Applications and complements :

  1. Logical principles
  2. The incompleteness of mathematical principles
  3. The truth of relativistic principles
  4. Why is entropy real?
  5. Quantum theory of multiple destinies
  6. The origin and evolution of life and spirit


About this book

Detailed contents

  1. The foundations of ethics
    1. A good will is to will the good
    2. Emotions for a good life
    3. The good knowledge
    4. Living for the good of all spirits
    5. Virtue
    6. Is it the dream of an enlightened?
  2. What is knowledge?
    1. Rational knowledge must be public and proven
    2. Conclusive justifications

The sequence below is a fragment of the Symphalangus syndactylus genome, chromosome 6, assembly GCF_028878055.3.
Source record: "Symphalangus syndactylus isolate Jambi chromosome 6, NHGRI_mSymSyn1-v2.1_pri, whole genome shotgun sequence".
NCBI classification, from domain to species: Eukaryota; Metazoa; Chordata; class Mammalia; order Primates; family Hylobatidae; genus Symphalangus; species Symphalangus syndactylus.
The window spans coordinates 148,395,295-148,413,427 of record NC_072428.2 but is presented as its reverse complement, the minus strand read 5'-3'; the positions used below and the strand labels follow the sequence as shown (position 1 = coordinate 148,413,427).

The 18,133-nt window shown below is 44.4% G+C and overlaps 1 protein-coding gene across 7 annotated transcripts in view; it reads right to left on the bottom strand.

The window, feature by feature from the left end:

3. Justification of principles
    4. Justification of observations
    5. Foundationalism or coherentism?
    6. Knowing without knowing that we know
    7. Fallible justifications and the Gettier problem
    8. Justification of knowledge about knowledge
  3. The search for reason
    1. Knowing what to look for without having found it
    2. Searching without knowing what to look for
    3. Theoretical problems
    4. The touchstones of reason
    5. The discovery of reason
    6. The unity of reason
    7. The authority of reason
    8. What can we hope?
  4. Why is reality intelligible?
    1. What is a concept?
    2. Individuals and the binding of concepts
    3. The whole being of a being is its being in the whole
    4. The nature of matter and the truth of perception
    5. Logically possible worlds
    6. Explanation